WITH HIS 200 WIN at the USATF Los Angeles GP in 20.06, Terrance Laird has made it clear that he is ready for battle in the sprint wars again. The 24-year-old LSU alum dazzled the world in ’21, winning the NCAA 100 and clocking bests of 10.05 and 19.81. Later in the season, though, he seemed to run out of steam, finishing only 6th in the Olympic Trials 200.
After that race, a week or so after he turned pro, he disappeared from the racing scene. No explanation came on social media, and as his absence lengthened, rumors and speculation abounded.
What the armchair coaches and commentators did not realize was that throughout that ’21 season, Laird was a major injury waiting to happen, a time bomb. The previous fall, he had been doing sled pulls in practice. One day, it didn’t feel right at all. “My back just got really tight and it was uncomfortably tight.”
When the discomfort lingered he and his coaches started dealing with the problem. “I got an MRI,” he explains. “I got an injection that the PTs at LSU recommended. I took some time off to rest.”
Still, with the ’21 season approaching, Laird felt he had to make himself ready. “I started ramping it up through the Christmas break. I didn’t even go home [to Philadelphia]. It was just cold. I wanted to go back home, but I had to get ready for the indoor and outdoor season. I had to do everything I could.”
Soon, he was racing, with the help of spinal decompression twice a week. Focusing on the 200, he went undefeated through the SEC Champs, which he won in a PR 20.28. A couple weeks later he cut that to 20.20 to take 2nd at the NCAA Indoor.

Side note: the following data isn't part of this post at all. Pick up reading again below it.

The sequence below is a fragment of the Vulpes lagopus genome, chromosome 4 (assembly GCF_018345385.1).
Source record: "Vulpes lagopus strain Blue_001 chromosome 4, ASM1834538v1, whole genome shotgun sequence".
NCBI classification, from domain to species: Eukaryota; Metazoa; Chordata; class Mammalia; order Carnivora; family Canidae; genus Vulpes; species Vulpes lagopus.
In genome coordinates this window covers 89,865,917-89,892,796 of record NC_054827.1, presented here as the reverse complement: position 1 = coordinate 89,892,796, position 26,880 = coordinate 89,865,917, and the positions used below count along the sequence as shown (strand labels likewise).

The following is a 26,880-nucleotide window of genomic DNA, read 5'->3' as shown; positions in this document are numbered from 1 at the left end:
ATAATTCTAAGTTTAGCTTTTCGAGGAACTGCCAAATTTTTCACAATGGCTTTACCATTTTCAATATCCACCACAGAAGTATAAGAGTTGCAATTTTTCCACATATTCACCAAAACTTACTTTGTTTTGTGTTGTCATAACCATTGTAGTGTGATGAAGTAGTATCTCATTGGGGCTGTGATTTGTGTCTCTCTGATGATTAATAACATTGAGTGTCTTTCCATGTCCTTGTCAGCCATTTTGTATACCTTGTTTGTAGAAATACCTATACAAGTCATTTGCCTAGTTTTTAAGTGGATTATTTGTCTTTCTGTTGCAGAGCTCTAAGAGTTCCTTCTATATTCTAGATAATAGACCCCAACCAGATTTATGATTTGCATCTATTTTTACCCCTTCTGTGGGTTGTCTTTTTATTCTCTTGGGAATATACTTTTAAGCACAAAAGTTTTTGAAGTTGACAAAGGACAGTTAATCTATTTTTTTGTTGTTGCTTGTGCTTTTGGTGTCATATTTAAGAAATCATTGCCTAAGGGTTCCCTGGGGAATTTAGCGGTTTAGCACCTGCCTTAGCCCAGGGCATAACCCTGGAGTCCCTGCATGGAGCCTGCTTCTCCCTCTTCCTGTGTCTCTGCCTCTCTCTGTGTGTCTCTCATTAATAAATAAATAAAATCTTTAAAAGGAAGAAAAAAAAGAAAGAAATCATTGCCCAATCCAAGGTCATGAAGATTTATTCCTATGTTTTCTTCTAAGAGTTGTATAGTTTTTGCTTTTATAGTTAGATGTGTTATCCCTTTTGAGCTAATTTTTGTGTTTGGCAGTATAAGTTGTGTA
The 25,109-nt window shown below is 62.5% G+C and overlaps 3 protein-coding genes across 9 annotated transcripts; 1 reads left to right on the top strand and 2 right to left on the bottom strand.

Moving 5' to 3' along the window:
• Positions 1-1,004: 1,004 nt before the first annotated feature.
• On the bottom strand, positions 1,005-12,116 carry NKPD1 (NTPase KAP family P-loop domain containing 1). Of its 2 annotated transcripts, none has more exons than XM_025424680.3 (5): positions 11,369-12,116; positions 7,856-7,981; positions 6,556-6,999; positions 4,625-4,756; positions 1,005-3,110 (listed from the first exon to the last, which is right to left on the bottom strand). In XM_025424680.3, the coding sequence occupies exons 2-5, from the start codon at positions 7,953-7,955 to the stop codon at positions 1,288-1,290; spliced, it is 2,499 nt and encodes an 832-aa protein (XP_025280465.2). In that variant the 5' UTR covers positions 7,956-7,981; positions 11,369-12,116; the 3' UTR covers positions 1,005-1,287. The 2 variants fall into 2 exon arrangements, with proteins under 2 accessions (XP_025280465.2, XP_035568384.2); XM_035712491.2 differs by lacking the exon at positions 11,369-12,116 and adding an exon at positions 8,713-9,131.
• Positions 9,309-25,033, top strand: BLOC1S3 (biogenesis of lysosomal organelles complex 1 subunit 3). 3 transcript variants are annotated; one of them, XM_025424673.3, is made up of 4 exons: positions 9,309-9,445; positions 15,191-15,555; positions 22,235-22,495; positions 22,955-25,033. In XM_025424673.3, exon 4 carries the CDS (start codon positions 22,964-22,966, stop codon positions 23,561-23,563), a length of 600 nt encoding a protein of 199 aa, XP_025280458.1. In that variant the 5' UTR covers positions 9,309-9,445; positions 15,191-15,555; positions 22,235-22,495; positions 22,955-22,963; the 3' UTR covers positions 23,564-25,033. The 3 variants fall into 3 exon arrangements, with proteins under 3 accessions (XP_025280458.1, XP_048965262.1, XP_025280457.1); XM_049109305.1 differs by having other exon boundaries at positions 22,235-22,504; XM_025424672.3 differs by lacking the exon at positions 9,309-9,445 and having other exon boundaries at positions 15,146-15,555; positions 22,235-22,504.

Outdoors, he created a stir with his 19.81 victory at the Texas Relays. He says, “I felt good and just attacked it. After that it was just kind of, ‘I’m still kinda banged up. My back’s not 100%,’ but I felt the best I have since not being hurt. And after that it was like a snowball effect, carrying that momentum into every meeting.”
He got used to running with discomfort. Everyone had their sore points; his didn’t seem unusual. “We just kind of all pushed through it. All of our guys that really scored points at Nationals, we were all a little banged up and obviously we won, we handled our business.” The Tigers won the NCAA crown by 31 points over Oregon.
Finally Laird made it to the Olympic Trials: “I knew 1000% I wasn’t going to make the team… To be honest with you, I probably should have run the 100. Probably still wouldn’t have made the team. I didn’t have anything in the gas tank. I just wanted to get into the final and finish the best I could.”
After his 6th in 20.15, he took a break and started getting ready for fall training. That started in October and it went well — until it didn’t. “I didn’t get through a week of practice and [the back] flared up again. I thought I was fine because I was rested. I wasn’t doing anything strenuous. I felt good waking up every day. And then it hit me and it was so crippling it hurt to stand up for a long time, showering, doing dishes. I couldn’t get comfortable even sleeping.”
Finally, after many delays caused by the pandemic, Laird was able to travel to Germany in May ’22 to see Hans-Wilhelm Müller-Wohlfahrt, the doctor who had famously treated some of Usain Bolt’s aches and pains. “He looked at me and said, ‘How were you able to run?’ Based on how my body looked at that moment with my hip rotation being out of line, ‘How were you able to run, not only run, but run as fast as you did?’